Cardi B has a verse on "Rodeo." I'm assuming that probably happened late.
David: Oh, yeah. We got that verse just a couple days ago, to be honest. Nas texted it to us when we were in the studio working on something else. David was like, "Bro, you check your text?" And as soon as I got upstairs and played it, literally the first word, she's like, "Gunshot." I was like, "Oh my God. This is Cardi B!" We started running down the street like, "This is Cardi B on the song!"

David: We literally ran out of the studio. Me and him were like, "Ahhhh!" Just screaming, running down the street. I think it was raining, too. It was starting to rain. We gave no fucks.

Right now, some people are having conversations about how Nas X is just a meme guy who lucked into a big song, and everyone's debating where he'll take things next. Since you guys have worked with him so closely, I'm curious what your impression is of him as a musician.
Denzel: It's been impressive just seeing how naturally it came to him. He bought the beat for "Old Town Road" off the internet, and went through hundreds of these and picked that one out, and he was able to find a void in culture to combine different genres and create something unfamiliar on both sides. He did it intuitively, without a marketing team, and it wasn't something that was a crowdsourced decision or anything. Then he followed it right up with getting in the studio and actually being able to write whole songs and arrange and have opinions.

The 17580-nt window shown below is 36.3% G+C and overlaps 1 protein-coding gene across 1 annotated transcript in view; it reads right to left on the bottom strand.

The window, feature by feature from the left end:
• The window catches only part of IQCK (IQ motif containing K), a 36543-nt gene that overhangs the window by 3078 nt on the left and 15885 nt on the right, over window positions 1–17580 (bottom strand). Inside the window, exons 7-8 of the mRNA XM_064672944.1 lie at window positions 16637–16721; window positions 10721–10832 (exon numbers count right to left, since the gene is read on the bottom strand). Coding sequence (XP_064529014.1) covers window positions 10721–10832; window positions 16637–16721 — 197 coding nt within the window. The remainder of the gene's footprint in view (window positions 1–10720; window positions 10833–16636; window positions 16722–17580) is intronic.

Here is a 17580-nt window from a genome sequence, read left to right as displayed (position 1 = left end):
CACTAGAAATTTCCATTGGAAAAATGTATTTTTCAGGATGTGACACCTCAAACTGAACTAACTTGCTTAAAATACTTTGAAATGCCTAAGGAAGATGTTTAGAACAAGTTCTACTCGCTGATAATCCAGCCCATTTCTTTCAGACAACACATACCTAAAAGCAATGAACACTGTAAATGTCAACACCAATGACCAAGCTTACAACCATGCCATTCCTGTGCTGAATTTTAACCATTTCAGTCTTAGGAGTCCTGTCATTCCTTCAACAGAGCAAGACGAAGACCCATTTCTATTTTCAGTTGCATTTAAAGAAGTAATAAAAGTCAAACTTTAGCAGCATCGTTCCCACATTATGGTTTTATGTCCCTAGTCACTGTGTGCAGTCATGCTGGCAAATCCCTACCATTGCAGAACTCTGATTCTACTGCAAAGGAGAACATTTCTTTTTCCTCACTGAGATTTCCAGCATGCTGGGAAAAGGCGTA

A lot of times, new artists like the attention. They like the lifestyle of it, and the music sometimes becomes secondary. They're like, "Yeah, whatever, I'll just do this really quickly and then I'll upload something on my Instagram." But his attention to what he's doing is on par with some of the biggest artists that we're working with. So his intent is definitely there for really doing it. He definitely has the ability to do it. He has a natural ability to figure out what people will be able to latch onto. It's something that you can't teach and you can't really learn. You just have to have it or you don't.